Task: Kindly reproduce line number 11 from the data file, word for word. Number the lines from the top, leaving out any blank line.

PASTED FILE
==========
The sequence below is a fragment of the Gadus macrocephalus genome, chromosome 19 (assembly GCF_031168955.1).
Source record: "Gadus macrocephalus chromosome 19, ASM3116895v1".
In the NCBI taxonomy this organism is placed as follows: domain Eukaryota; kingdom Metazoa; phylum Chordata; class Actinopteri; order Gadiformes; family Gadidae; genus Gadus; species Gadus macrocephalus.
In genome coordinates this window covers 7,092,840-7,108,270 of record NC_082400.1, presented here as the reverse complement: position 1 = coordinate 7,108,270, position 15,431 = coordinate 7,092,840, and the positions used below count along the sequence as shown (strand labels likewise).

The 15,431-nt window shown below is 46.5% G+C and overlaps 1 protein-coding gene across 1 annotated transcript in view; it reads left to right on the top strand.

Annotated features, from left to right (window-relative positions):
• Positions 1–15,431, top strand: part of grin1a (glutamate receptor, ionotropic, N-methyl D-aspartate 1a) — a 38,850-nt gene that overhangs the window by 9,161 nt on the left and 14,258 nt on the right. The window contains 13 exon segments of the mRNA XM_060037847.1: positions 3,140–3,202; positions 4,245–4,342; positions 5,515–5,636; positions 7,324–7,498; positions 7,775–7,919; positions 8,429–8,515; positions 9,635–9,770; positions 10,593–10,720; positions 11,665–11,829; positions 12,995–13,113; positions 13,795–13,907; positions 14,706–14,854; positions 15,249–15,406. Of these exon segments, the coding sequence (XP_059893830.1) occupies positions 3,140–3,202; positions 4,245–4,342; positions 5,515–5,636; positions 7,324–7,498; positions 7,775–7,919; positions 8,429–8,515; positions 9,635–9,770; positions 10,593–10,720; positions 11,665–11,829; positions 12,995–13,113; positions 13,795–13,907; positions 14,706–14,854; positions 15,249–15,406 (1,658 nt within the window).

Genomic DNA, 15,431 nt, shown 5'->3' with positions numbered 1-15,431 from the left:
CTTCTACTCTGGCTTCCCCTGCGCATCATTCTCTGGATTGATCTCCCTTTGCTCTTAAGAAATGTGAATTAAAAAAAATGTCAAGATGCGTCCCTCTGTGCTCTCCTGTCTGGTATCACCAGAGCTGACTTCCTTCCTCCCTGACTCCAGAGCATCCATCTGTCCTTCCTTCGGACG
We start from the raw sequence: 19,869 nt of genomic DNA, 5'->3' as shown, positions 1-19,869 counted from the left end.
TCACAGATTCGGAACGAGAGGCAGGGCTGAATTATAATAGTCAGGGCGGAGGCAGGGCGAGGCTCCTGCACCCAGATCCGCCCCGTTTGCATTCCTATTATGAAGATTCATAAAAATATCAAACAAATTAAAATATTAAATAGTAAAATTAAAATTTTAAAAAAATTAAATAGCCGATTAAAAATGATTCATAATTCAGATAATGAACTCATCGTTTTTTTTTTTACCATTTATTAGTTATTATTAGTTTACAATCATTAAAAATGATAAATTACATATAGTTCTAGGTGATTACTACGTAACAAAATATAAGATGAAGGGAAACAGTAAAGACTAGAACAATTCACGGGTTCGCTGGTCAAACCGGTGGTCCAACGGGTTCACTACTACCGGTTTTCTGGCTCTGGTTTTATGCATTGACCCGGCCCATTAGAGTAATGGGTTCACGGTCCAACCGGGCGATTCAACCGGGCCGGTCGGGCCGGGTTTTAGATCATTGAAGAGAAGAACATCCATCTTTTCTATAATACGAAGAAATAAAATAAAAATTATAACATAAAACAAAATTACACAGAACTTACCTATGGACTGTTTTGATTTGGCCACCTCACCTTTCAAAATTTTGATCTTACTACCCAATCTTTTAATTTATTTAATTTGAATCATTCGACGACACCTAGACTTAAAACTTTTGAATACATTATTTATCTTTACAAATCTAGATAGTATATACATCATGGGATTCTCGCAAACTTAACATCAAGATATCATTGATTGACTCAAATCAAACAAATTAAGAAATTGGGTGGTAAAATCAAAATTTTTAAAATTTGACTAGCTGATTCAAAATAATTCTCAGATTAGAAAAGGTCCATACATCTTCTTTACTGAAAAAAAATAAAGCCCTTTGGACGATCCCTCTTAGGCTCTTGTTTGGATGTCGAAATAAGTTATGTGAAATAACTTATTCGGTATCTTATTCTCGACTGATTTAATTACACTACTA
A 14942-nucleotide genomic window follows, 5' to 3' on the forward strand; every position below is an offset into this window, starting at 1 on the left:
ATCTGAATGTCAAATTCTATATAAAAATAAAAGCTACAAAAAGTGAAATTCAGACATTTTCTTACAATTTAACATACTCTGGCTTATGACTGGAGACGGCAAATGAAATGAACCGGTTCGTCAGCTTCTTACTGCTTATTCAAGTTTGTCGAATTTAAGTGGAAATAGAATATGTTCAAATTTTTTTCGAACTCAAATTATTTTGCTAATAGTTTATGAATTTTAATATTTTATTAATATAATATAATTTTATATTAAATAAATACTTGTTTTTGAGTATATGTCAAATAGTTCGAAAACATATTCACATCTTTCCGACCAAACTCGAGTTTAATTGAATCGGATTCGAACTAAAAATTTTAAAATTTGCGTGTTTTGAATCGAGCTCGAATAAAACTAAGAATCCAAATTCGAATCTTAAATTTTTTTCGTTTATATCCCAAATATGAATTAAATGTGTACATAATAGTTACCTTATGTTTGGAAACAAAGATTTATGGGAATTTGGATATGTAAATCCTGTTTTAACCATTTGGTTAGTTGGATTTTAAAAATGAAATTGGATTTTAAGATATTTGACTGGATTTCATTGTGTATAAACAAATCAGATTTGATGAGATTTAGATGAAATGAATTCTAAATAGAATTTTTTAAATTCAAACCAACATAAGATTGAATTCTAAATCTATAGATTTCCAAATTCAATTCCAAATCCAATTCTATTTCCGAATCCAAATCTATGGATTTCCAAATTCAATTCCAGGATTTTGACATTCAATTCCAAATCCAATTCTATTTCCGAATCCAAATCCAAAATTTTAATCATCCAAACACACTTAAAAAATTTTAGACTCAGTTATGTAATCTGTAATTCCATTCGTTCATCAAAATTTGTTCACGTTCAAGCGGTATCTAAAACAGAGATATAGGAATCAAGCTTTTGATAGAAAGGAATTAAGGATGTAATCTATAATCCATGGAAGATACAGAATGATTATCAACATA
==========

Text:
TCACAGATTCGGAACGAGAGGCAGGGCTGAATTATAATAGTCAGGGCGGAGGCAGGGCGAGGCTCCTGCACCCAGATCCGCCCCGTTTGCATTCCTATTATGAAGATTCATAAAAATATCAAACAAATTAAAATATTAAATAGTAAAATTAAAATTTTAAAAAAATTAAATAGCCGATTAAAAATGATTCATAATTCAGATAATGAACTCATCGTTTTTTTTTTTACCATTTATTAGTTATTATTAGTTTACAATCATTAAAAATGATAAATTACATATAGTTCTAGGTGATTACTACGTAACAAAATATAAGATGAAGGGAAACAGTAAAGACTAGAACAATTCACGGGTTCGCTGGTCAAACCGGTGGTCCAACGGGTTCACTACTACCGGTTTTCTGGCTCTGGTTTTATGCATTGACCCGGCCCATTAGAGTAATGGGTTCACGGTCCAACCGGGCGATTCAACCGGGCCGGTCGGGCCGGGTTTTAGATCATTGAAGAGAAGAACATCCATCTTTTCTATAATACGAAGAAATAAAATAAAAATTATAACATAAAACAAAATTACACAGAACTTACCTATGGACTGTTTTGATTTGGCCACCTCACCTTTCAAAATTTTGATCTTACTACCCAATCTTTTAATTTATTTAATTTGAATCATTCGACGACACCTAGACTTAAAACTTTTGAATACATTATTTATCTTTACAAATCTAGATAGTATATACATCATGGGATTCTCGCAAACTTAACATCAAGATATCATTGATTGACTCAAATCAAACAAATTAAGAAATTGGGTGGTAAAATCAAAATTTTTAAAATTTGACTAGCTGATTCAAAATAATTCTCAGATTAGAAAAGGTCCATACATCTTCTTTACTGAAAAAAAATAAAGCCCTTTGGACGATCCCTCTTAGGCTCTTGTTTGGATGTCGAAATAAGTTATGTGAAATAACTTATTCGGTATCTTATTCTCGACTGATTTAATTACACTACTA